Expert Point of View: Mansoor Raza Mirza, MD
“The standard of care [in advanced cervical cancer] has been the addition of bevacizumab to platinum-based chemotherapy since 2014. Even with the addition of bevacizumab, we still need to do better. There is a substantial unmet need for new therapies,” said invited discussant Mansoor Raza Mirza, MD, of the Rigshospitalet, Copenhagen University, Denmark, after the presentation of results from KEYNOTE-826.
“The study today is a confirmatory trial for pembrolizumab in this setting. The stratification factors [metastatic or recurrent disease; biomarker status; and use of bevacizumab] are important. Many patients cannot tolerate bevacizumab, so there is a population in this study who got chemotherapy without bevacizumab,” he said.
“The strengths of the study are that it is phase III with a large sample size that allows for subgroup analysis. The endpoints are clinically meaningful. Both squamous cell carcinoma and adenocarcinoma are included. And, the quality of life shows a positive outcome in the experimental arm,” Dr. Mirza continued.
“At this preplanned interim analysis, median follow-up is already 22 months, and about two-thirds of the pembrolizumab group and 82.5% of the placebo group have discontinued treatment. A total of 50% of estimated deaths have occurred. The data are solid, and I don’t believe results will change with longer follow-up,” he noted.
Mansoor Raza Mirza, MD
“Subgroup analyses are interesting in this trial. There was no effect of pembrolizumab in the biomarker-negative population [11% of the study population]. And, there was a lack of efficacy in patients with primary metastatic disease who were treatment-naive. The interpretation could be that treatment-naive patients have a greater response to platinum-based therapy, but the trial was not powered to answer that question. This is a subject for future study,” he said.
“Although the trial was not powered to answer the question of whether bevacizumab is needed, the hazard ratio was not significant in the one-third of patients who did not receive bevacizumab. This suggests that antiangiogenesis is needed. This is another question for future study,” Dr. Mirza continued. “The study also raises questions for the future, as to whether pembrolizumab plus chemotherapy is effective in primary metastatic disease, in the biomarker-negative population, in adenocarcinoma, and given without bevacizumab.”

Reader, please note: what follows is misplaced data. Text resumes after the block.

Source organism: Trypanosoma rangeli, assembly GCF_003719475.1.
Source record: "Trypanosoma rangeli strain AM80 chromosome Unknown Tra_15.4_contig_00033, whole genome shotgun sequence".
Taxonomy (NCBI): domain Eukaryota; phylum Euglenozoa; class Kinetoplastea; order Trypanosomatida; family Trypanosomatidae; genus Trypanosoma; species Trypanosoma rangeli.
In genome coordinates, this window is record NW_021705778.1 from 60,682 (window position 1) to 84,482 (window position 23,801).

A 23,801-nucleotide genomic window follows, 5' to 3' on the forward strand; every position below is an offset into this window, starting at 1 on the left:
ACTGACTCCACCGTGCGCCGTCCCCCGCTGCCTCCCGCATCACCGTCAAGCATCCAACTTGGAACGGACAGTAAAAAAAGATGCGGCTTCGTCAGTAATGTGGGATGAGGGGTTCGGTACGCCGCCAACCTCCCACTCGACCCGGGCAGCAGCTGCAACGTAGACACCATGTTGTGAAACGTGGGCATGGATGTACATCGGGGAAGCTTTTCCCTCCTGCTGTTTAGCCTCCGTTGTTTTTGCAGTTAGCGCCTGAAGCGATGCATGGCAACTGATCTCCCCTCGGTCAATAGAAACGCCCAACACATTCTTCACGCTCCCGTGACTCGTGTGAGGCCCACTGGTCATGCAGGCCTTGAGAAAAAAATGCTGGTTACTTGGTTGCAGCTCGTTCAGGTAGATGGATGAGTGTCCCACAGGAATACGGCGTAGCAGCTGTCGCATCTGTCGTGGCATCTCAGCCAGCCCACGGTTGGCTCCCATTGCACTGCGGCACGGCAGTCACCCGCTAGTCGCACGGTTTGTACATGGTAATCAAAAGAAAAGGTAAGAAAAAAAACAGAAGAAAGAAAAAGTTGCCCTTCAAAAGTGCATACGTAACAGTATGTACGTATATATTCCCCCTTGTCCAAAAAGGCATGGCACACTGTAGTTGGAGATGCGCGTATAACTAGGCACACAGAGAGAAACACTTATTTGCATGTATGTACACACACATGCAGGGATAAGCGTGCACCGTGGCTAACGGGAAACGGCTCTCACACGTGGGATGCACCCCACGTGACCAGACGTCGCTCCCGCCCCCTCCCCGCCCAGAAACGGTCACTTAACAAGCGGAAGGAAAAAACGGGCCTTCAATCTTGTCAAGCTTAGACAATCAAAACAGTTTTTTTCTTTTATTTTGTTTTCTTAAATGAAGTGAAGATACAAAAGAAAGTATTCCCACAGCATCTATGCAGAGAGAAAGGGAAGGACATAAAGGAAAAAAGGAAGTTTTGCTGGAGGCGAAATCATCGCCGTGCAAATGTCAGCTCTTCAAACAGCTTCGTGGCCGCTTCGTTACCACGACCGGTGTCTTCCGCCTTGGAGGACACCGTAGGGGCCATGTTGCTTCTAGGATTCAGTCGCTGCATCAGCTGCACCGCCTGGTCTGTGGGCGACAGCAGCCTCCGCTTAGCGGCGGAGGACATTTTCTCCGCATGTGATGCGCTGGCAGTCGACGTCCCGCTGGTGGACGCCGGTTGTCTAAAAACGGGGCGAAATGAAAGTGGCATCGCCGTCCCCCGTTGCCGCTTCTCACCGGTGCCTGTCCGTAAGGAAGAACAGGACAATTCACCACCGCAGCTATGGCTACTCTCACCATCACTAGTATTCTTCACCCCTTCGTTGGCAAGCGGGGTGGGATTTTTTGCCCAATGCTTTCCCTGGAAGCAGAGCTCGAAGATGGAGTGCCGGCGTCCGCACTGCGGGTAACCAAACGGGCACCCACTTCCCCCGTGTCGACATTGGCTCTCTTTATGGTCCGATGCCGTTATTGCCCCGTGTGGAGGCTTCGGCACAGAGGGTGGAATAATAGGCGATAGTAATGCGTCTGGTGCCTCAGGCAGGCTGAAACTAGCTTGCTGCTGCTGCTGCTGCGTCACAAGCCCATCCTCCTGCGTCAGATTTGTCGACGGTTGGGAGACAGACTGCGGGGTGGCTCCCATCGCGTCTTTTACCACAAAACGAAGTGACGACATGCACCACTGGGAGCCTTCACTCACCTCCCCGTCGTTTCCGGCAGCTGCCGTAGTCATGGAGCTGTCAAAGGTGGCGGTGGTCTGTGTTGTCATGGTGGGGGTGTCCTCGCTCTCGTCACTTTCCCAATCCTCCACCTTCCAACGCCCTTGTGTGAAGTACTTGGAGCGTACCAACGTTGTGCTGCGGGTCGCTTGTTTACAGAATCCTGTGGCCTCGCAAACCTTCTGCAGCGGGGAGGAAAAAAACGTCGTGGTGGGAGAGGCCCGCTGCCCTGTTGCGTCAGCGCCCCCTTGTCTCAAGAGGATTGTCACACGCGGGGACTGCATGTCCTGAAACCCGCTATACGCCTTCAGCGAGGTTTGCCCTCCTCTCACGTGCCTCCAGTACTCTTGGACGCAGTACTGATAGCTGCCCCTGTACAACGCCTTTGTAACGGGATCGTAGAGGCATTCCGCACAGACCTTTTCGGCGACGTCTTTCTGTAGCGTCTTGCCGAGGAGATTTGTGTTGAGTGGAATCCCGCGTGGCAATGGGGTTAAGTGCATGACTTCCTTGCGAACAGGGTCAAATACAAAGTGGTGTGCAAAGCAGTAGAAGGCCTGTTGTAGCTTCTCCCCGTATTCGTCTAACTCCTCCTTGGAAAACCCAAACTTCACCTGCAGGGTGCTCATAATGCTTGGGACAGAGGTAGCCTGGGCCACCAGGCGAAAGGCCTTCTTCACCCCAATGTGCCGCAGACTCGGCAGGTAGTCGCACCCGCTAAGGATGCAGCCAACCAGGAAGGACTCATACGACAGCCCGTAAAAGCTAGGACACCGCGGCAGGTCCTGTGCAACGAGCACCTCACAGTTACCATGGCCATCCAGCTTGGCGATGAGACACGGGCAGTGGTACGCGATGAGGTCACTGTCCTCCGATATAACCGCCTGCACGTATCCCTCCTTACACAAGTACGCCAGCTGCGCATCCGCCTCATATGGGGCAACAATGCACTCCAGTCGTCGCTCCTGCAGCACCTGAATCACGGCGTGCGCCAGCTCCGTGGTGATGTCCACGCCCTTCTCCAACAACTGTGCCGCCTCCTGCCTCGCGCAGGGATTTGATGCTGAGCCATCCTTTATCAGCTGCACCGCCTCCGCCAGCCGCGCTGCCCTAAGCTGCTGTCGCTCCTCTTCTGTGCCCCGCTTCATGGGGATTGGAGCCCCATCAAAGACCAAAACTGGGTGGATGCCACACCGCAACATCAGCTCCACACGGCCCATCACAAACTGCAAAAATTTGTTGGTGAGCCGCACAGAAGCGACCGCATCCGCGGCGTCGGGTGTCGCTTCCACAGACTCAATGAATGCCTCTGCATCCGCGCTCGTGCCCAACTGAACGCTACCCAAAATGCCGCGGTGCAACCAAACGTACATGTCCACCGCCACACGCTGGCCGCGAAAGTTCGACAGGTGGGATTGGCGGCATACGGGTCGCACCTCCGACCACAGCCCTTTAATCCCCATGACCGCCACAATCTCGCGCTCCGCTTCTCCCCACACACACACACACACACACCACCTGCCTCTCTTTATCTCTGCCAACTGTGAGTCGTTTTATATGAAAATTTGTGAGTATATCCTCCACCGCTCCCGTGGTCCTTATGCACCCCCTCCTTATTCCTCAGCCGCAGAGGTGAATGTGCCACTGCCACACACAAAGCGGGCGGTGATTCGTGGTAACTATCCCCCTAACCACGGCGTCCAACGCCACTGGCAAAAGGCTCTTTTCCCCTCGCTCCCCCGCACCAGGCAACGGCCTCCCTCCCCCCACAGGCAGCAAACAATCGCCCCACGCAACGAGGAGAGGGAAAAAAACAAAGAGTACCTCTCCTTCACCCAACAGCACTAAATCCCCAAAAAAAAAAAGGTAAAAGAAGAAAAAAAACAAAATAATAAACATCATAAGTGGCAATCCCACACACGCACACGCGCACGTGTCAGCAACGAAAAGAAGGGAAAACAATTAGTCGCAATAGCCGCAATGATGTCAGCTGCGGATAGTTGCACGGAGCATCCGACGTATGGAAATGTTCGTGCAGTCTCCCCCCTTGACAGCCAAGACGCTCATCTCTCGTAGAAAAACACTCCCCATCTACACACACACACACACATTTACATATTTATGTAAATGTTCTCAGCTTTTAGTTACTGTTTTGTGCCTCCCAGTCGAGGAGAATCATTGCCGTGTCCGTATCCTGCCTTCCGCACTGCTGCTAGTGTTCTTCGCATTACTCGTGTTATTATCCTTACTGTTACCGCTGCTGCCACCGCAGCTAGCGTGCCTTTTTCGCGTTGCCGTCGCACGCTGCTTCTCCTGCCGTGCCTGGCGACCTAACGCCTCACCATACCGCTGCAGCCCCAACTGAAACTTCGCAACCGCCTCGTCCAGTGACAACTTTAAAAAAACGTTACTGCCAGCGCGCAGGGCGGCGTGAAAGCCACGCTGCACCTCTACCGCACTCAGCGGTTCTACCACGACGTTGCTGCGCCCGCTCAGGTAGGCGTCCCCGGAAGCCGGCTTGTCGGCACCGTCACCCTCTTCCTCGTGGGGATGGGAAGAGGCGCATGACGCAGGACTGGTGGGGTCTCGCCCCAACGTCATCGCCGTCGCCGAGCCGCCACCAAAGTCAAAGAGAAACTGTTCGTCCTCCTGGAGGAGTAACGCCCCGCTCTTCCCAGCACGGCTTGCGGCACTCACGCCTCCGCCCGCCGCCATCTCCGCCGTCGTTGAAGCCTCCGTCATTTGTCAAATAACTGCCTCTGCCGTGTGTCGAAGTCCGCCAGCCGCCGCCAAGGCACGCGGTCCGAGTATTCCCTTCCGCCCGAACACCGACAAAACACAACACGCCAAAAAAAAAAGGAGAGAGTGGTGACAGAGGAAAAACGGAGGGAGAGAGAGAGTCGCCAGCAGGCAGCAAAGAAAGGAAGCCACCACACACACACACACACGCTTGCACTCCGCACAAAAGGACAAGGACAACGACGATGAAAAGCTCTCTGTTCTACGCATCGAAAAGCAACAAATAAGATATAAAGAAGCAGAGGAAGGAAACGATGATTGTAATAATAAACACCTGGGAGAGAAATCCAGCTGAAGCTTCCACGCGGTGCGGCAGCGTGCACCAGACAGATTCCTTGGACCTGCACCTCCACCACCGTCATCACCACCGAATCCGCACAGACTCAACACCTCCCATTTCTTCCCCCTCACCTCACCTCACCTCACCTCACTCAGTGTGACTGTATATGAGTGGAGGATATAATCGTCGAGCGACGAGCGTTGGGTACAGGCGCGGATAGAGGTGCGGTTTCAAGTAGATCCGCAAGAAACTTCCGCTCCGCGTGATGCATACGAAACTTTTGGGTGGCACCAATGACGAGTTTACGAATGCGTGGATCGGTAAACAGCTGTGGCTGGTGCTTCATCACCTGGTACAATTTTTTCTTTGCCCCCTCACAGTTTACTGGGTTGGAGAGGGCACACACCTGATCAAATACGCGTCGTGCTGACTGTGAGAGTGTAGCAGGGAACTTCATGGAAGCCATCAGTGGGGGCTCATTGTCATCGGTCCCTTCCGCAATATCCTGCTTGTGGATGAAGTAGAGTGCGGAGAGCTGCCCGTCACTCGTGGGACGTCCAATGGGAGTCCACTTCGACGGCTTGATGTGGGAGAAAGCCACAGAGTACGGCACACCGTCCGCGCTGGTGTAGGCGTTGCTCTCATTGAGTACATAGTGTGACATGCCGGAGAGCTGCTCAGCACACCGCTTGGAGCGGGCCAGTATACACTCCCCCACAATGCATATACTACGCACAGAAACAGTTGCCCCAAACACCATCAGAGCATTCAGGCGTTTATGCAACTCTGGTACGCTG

Dr. Mirza concluded: “These results are groundbreaking. In the biomarker-positive population, pembrolizumab added to chemotherapy should be a new standard of care, perhaps for primary metastatic cervical cancer.”
DISCLOSURE: Dr. Mirza has served in a leadership role for Karyopharm Therapeutics and Sera Prognostics; holds stock or other ownership interests in Karyopharm Therapeutics and Sera Prognostics; has received honoraria from AstraZeneca, Geneos, Genmab/Seattle Genetics, GSK, Merck, Mersana, Oncology Venture, Roche, Sotio, Takeda, and Zai Lab; has served as a consultant or advisor to AstraZeneca, Biocad, Cerulean Pharma, Genmab, GSK, Karyopharm Therapeutics, Pfizer, and Sotio; has received institutional research funding from AstraZeneca, Boehringer Ingelheim, Clovis Oncology, Pfizer, and Tesaro; holds institutional intellectual property in AstraZeneca, GSK, Pfizer, and Ultimovacs; has been reimbursed for travel, accommodations, or other expenses by AstraZeneca, Karyopharm Therapeutics, Pfizer, Roche, SeraCare, and Tesaro; and has held other relationships with the European Network of Gynaecological Oncology Trials, the European Society for Gynaecological Oncology, and the Gynecological Cancer InterGroup.
The addition of pembrolizumab to chemotherapy prolonged survival in recurrent, persistent, or metastatic cervical cancer, according to the results of the first interim analysis of the KEYNOTE-826 trial, presented at a Presidential Symposium during the European Society for Medical Oncology (ESMO)...